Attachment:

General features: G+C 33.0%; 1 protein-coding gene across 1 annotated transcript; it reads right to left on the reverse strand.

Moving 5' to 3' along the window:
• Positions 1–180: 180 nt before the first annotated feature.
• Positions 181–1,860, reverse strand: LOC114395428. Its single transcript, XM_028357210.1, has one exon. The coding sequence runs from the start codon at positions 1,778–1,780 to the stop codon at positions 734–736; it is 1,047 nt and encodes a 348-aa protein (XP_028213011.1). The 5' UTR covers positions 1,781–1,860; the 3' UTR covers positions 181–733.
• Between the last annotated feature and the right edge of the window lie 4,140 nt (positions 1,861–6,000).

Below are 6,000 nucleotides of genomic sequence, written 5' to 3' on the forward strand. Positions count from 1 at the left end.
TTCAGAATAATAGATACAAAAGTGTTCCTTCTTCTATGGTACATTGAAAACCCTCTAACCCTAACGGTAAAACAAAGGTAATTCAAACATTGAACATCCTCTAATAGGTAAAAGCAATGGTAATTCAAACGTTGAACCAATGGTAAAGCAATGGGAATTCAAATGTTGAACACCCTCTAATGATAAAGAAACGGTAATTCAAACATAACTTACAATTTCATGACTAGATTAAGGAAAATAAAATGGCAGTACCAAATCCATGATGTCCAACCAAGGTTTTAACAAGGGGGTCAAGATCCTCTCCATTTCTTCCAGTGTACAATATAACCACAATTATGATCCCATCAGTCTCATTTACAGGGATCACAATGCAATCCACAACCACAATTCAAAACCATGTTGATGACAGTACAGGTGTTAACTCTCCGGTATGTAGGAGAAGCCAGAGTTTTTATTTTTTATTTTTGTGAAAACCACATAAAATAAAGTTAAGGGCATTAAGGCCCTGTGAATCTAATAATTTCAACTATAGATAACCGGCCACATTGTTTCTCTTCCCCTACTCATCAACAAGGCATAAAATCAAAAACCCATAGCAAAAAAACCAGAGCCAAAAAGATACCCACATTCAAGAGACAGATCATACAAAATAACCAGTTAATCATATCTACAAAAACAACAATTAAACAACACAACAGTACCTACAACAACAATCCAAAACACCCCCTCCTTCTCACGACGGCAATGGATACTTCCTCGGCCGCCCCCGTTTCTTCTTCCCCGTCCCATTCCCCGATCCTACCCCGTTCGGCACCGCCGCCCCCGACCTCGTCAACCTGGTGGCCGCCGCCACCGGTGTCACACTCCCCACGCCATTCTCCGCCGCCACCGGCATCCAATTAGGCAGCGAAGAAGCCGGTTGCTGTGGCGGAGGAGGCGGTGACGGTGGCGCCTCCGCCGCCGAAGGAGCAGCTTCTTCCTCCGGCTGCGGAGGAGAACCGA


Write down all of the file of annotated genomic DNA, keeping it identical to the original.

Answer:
General features: G+C 33.0%; 1 protein-coding gene across 1 annotated transcript; it reads right to left on the reverse strand.

Moving 5' to 3' along the window:
• Positions 1–180: 180 nt before the first annotated feature.
• Positions 181–1,860, reverse strand: LOC114395428. Its single transcript, XM_028357210.1, has one exon. The coding sequence runs from the start codon at positions 1,778–1,780 to the stop codon at positions 734–736; it is 1,047 nt and encodes a 348-aa protein (XP_028213011.1). The 5' UTR covers positions 1,781–1,860; the 3' UTR covers positions 181–733.
• Between the last annotated feature and the right edge of the window lie 4,140 nt (positions 1,861–6,000).

Below are 6,000 nucleotides of genomic sequence, written 5' to 3' on the forward strand. Positions count from 1 at the left end.
TTCAGAATAATAGATACAAAAGTGTTCCTTCTTCTATGGTACATTGAAAACCCTCTAACCCTAACGGTAAAACAAAGGTAATTCAAACATTGAACATCCTCTAATAGGTAAAAGCAATGGTAATTCAAACGTTGAACCAATGGTAAAGCAATGGGAATTCAAATGTTGAACACCCTCTAATGATAAAGAAACGGTAATTCAAACATAACTTACAATTTCATGACTAGATTAAGGAAAATAAAATGGCAGTACCAAATCCATGATGTCCAACCAAGGTTTTAACAAGGGGGTCAAGATCCTCTCCATTTCTTCCAGTGTACAATATAACCACAATTATGATCCCATCAGTCTCATTTACAGGGATCACAATGCAATCCACAACCACAATTCAAAACCATGTTGATGACAGTACAGGTGTTAACTCTCCGGTATGTAGGAGAAGCCAGAGTTTTTATTTTTTATTTTTGTGAAAACCACATAAAATAAAGTTAAGGGCATTAAGGCCCTGTGAATCTAATAATTTCAACTATAGATAACCGGCCACATTGTTTCTCTTCCCCTACTCATCAACAAGGCATAAAATCAAAAACCCATAGCAAAAAAACCAGAGCCAAAAAGATACCCACATTCAAGAGACAGATCATACAAAATAACCAGTTAATCATATCTACAAAAACAACAATTAAACAACACAACAGTACCTACAACAACAATCCAAAACACCCCCTCCTTCTCACGACGGCAATGGATACTTCCTCGGCCGCCCCCGTTTCTTCTTCCCCGTCCCATTCCCCGATCCTACCCCGTTCGGCACCGCCGCCCCCGACCTCGTCAACCTGGTGGCCGCCGCCACCGGTGTCACACTCCCCACGCCATTCTCCGCCGCCACCGGCATCCAATTAGGCAGCGAAGAAGCCGGTTGCTGTGGCGGAGGAGGCGGTGACGGTGGCGCCTCCGCCGCCGAAGGAGCAGCTTCTTCCTCCGGCTGCGGAGGAGAACCGA